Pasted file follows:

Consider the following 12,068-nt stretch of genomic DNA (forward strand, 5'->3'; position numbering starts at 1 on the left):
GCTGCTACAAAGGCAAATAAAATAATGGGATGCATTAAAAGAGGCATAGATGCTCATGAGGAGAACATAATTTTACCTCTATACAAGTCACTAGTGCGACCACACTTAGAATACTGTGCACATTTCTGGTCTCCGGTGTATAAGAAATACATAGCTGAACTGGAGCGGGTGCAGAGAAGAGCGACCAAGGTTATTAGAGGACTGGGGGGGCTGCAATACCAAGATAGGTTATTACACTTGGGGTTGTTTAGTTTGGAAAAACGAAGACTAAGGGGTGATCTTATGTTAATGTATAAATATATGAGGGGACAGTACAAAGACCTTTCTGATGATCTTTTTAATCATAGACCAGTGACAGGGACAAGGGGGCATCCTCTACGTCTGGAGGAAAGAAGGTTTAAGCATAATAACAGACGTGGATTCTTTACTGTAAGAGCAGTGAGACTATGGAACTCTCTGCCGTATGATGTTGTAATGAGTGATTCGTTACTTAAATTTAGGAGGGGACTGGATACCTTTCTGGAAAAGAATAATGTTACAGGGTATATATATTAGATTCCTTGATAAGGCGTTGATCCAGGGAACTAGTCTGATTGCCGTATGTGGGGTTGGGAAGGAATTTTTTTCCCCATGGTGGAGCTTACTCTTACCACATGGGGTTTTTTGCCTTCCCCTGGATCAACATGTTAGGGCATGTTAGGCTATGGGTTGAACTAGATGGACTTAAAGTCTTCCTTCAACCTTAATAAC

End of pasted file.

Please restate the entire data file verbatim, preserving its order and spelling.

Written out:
Consider the following 12,068-nt stretch of genomic DNA (forward strand, 5'->3'; position numbering starts at 1 on the left):
GCTGCTACAAAGGCAAATAAAATAATGGGATGCATTAAAAGAGGCATAGATGCTCATGAGGAGAACATAATTTTACCTCTATACAAGTCACTAGTGCGACCACACTTAGAATACTGTGCACATTTCTGGTCTCCGGTGTATAAGAAATACATAGCTGAACTGGAGCGGGTGCAGAGAAGAGCGACCAAGGTTATTAGAGGACTGGGGGGGCTGCAATACCAAGATAGGTTATTACACTTGGGGTTGTTTAGTTTGGAAAAACGAAGACTAAGGGGTGATCTTATGTTAATGTATAAATATATGAGGGGACAGTACAAAGACCTTTCTGATGATCTTTTTAATCATAGACCAGTGACAGGGACAAGGGGGCATCCTCTACGTCTGGAGGAAAGAAGGTTTAAGCATAATAACAGACGTGGATTCTTTACTGTAAGAGCAGTGAGACTATGGAACTCTCTGCCGTATGATGTTGTAATGAGTGATTCGTTACTTAAATTTAGGAGGGGACTGGATACCTTTCTGGAAAAGAATAATGTTACAGGGTATATATATTAGATTCCTTGATAAGGCGTTGATCCAGGGAACTAGTCTGATTGCCGTATGTGGGGTTGGGAAGGAATTTTTTTCCCCATGGTGGAGCTTACTCTTACCACATGGGGTTTTTTGCCTTCCCCTGGATCAACATGTTAGGGCATGTTAGGCTATGGGTTGAACTAGATGGACTTAAAGTCTTCCTTCAACCTTAATAAC